Scott Robinson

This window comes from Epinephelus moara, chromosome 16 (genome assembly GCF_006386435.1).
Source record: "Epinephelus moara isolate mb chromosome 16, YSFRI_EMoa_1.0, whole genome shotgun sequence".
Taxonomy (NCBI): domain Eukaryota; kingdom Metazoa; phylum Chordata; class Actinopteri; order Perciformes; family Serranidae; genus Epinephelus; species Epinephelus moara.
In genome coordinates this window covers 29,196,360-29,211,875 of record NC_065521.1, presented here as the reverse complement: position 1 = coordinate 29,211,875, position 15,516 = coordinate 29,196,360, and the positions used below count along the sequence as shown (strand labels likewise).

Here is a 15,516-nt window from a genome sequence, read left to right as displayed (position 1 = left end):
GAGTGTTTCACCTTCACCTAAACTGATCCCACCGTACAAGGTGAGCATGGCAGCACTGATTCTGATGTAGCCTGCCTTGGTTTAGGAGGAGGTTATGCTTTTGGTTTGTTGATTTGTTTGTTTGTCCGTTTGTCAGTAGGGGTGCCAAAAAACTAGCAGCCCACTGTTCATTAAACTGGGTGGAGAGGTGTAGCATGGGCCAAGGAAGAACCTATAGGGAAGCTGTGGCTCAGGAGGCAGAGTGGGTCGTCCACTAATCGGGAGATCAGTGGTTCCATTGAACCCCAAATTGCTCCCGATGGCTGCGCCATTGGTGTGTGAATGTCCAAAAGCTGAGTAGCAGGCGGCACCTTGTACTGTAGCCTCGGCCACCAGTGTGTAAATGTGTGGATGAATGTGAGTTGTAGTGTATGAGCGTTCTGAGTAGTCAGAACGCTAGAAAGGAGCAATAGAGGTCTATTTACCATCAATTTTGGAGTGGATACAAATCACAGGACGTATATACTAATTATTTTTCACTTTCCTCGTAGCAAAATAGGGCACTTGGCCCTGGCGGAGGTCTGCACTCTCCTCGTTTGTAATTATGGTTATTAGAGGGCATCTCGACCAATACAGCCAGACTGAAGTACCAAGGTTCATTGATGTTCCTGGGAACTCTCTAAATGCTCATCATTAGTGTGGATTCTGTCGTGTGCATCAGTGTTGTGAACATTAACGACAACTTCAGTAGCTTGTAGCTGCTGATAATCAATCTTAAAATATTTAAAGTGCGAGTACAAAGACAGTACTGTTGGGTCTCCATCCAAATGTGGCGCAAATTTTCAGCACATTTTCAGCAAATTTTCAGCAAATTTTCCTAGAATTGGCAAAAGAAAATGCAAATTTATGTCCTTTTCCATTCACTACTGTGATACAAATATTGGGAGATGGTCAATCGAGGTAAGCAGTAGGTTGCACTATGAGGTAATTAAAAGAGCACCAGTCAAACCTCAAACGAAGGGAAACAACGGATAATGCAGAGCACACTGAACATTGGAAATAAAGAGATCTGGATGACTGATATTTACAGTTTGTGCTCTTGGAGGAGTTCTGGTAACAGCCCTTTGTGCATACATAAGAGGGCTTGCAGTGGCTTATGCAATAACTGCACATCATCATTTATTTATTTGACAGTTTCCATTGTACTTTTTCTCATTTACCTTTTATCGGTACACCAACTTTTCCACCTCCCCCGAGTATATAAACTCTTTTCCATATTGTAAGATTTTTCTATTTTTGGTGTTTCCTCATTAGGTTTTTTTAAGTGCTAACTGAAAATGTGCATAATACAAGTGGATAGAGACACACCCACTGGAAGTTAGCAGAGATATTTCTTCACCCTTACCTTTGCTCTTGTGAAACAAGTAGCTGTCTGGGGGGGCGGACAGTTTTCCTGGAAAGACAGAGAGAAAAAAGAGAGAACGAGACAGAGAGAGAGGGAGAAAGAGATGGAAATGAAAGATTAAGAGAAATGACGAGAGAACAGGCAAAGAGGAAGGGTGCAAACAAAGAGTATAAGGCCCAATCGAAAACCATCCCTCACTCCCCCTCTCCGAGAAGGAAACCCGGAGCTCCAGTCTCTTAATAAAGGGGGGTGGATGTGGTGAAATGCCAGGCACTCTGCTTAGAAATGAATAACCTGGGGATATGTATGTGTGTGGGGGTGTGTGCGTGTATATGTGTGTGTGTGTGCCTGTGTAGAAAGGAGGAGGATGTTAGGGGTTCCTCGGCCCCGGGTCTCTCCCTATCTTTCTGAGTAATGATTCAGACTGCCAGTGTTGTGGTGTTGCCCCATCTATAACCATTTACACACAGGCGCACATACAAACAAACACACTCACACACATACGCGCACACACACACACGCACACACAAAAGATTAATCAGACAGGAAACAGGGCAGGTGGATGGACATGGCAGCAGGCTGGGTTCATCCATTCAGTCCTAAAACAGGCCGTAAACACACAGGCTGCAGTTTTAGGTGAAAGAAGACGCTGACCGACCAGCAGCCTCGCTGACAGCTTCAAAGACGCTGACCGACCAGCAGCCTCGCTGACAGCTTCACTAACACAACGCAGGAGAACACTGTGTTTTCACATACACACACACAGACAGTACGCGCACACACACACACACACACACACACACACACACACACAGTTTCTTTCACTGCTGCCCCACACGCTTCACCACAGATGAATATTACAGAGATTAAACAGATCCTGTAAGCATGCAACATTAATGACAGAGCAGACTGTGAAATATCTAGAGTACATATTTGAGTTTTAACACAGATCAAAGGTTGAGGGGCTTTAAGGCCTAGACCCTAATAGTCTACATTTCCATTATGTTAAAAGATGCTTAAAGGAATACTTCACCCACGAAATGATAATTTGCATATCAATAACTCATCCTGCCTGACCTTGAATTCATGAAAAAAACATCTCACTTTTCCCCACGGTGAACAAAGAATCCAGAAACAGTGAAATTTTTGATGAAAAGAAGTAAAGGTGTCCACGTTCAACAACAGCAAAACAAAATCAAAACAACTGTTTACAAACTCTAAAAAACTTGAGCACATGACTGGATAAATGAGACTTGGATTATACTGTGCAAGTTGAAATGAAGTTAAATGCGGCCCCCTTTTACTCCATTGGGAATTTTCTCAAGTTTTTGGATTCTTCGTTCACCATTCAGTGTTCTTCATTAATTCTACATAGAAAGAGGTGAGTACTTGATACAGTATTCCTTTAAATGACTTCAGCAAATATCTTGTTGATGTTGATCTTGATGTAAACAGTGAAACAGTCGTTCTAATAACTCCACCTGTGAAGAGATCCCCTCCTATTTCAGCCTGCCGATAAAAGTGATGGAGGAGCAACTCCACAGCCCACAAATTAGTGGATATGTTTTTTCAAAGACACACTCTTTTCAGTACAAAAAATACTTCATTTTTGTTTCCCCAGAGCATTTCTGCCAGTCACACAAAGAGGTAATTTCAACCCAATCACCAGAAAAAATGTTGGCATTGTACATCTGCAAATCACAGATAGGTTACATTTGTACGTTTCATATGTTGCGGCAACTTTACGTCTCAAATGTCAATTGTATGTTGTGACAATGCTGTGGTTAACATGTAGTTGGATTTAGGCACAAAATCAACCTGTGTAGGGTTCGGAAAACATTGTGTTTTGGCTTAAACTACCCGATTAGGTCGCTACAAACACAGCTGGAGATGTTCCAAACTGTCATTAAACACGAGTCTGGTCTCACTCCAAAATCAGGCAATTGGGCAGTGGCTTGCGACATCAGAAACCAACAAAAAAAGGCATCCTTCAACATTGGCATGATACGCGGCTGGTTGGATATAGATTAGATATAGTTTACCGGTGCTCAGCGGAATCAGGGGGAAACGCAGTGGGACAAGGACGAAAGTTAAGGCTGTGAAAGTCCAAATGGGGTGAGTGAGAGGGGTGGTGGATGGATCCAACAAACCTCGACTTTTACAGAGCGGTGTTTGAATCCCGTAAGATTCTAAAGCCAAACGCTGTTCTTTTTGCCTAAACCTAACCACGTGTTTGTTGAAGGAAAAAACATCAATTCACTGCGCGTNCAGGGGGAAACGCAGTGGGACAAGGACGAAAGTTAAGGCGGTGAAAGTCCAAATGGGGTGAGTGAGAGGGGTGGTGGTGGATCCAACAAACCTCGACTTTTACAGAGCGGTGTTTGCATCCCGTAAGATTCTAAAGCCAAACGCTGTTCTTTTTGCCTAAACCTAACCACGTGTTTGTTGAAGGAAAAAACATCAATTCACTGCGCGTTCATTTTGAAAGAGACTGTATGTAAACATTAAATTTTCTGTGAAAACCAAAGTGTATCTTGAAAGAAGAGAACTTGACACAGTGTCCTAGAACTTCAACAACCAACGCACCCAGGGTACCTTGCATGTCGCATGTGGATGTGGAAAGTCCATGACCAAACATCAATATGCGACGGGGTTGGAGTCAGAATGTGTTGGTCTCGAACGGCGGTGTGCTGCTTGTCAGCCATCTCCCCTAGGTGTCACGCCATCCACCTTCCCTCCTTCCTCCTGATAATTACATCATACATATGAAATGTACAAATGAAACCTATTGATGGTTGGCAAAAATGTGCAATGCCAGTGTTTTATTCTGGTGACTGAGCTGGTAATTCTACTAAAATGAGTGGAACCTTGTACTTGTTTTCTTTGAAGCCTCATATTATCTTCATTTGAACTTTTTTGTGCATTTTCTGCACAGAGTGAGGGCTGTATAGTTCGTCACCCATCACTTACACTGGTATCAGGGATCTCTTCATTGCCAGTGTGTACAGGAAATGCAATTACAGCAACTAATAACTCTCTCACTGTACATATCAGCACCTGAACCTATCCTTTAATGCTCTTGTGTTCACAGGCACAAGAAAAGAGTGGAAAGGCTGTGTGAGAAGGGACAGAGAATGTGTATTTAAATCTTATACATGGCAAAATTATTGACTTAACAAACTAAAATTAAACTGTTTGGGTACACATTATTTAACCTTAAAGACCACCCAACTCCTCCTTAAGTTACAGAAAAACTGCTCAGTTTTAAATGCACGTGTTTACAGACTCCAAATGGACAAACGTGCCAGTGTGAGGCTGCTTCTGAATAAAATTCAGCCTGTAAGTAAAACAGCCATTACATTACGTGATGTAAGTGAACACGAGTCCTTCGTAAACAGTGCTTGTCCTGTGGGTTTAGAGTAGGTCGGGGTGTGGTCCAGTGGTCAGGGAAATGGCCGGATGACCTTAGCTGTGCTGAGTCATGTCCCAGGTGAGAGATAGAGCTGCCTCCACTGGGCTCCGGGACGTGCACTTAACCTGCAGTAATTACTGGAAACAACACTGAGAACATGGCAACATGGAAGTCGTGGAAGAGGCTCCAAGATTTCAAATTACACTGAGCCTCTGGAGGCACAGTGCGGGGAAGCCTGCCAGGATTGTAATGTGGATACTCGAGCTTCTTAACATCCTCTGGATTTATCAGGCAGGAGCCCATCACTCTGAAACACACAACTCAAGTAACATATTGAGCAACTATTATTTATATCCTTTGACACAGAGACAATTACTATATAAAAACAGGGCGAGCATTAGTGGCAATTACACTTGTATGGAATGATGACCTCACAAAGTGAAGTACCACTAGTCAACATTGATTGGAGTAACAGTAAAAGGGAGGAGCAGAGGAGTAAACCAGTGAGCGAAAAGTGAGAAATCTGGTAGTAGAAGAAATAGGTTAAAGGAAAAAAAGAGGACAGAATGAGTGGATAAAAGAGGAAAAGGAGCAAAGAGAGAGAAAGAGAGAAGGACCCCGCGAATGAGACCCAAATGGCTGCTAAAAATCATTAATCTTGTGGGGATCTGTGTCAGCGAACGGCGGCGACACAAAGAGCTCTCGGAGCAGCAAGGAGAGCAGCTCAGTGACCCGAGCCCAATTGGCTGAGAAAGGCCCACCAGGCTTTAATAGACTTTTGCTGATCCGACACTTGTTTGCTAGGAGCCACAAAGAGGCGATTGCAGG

Scott Robinson, a saxophonist, was born April 27, 1959 in New Jersey to a National Geographic editor. After he graduated from high school, he took up the saxophone and won the “Louis Armstrong Award” of the National Association of Jazz Educators. He graduated in 1981 from Boston’s Berklee College of Music and joined the Berklee College of Music’s staff in the following year, becoming the youngest faculty member in the college’s history. He stayed there until 1984 when he was lured by the New York City jazz scene. After that, he was able to get work with Buck Clayton and Lionel Hampton. He also worked with Paquito D’Rivera and the New York City Opera. He also began to work on film music, and was awarded four fellowships from the National Endowment for the Arts. He was passionate about rare and obscure saxophones, which he used in his solo career to try to revive everything in his recordings, from the contrabass to the C-Melody. He was able to perform at the Smithsonian Museum as well as for the President of America due to his connections in politics. However, he remained true to jazz roots when he headlined New York’s Sun Ra festival at The Knitting Factory. He was named U.S. State Department Jazz Ambassador in 2000. This led to a long tour to West Africa in 2001 to take advantage of the award. Allmusic

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